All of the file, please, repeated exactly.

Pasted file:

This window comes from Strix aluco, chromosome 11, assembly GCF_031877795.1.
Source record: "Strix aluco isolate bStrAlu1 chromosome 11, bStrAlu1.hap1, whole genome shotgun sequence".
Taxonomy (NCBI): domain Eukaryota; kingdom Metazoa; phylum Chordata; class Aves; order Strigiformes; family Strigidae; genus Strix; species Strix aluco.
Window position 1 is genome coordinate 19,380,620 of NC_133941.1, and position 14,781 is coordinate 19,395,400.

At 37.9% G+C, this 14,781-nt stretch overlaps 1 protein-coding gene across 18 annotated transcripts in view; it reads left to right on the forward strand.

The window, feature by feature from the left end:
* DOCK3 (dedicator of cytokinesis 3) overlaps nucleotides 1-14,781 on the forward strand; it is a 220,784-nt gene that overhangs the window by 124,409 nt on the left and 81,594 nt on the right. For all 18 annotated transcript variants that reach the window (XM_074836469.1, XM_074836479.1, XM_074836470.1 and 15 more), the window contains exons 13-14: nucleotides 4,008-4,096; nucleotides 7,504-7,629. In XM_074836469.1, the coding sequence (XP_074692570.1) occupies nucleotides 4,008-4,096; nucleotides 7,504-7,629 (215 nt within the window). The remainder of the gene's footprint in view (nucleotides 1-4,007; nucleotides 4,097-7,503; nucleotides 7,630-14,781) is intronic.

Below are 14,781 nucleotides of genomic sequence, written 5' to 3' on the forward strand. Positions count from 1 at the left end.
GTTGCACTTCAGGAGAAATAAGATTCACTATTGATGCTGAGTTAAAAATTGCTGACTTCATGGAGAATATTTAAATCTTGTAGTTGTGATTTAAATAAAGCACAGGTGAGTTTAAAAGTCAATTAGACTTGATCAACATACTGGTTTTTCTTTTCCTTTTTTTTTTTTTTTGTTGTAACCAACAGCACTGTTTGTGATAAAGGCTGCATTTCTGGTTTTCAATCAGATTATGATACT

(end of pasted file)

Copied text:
This window comes from Strix aluco, chromosome 11, assembly GCF_031877795.1.
Source record: "Strix aluco isolate bStrAlu1 chromosome 11, bStrAlu1.hap1, whole genome shotgun sequence".
Taxonomy (NCBI): domain Eukaryota; kingdom Metazoa; phylum Chordata; class Aves; order Strigiformes; family Strigidae; genus Strix; species Strix aluco.
Window position 1 is genome coordinate 19,380,620 of NC_133941.1, and position 14,781 is coordinate 19,395,400.

At 37.9% G+C, this 14,781-nt stretch overlaps 1 protein-coding gene across 18 annotated transcripts in view; it reads left to right on the forward strand.

The window, feature by feature from the left end:
* DOCK3 (dedicator of cytokinesis 3) overlaps nucleotides 1-14,781 on the forward strand; it is a 220,784-nt gene that overhangs the window by 124,409 nt on the left and 81,594 nt on the right. For all 18 annotated transcript variants that reach the window (XM_074836469.1, XM_074836479.1, XM_074836470.1 and 15 more), the window contains exons 13-14: nucleotides 4,008-4,096; nucleotides 7,504-7,629. In XM_074836469.1, the coding sequence (XP_074692570.1) occupies nucleotides 4,008-4,096; nucleotides 7,504-7,629 (215 nt within the window). The remainder of the gene's footprint in view (nucleotides 1-4,007; nucleotides 4,097-7,503; nucleotides 7,630-14,781) is intronic.

Below are 14,781 nucleotides of genomic sequence, written 5' to 3' on the forward strand. Positions count from 1 at the left end.
GTTGCACTTCAGGAGAAATAAGATTCACTATTGATGCTGAGTTAAAAATTGCTGACTTCATGGAGAATATTTAAATCTTGTAGTTGTGATTTAAATAAAGCACAGGTGAGTTTAAAAGTCAATTAGACTTGATCAACATACTGGTTTTTCTTTTCCTTTTTTTTTTTTTTTGTTGTAACCAACAGCACTGTTTGTGATAAAGGCTGCATTTCTGGTTTTCAATCAGATTATGATACT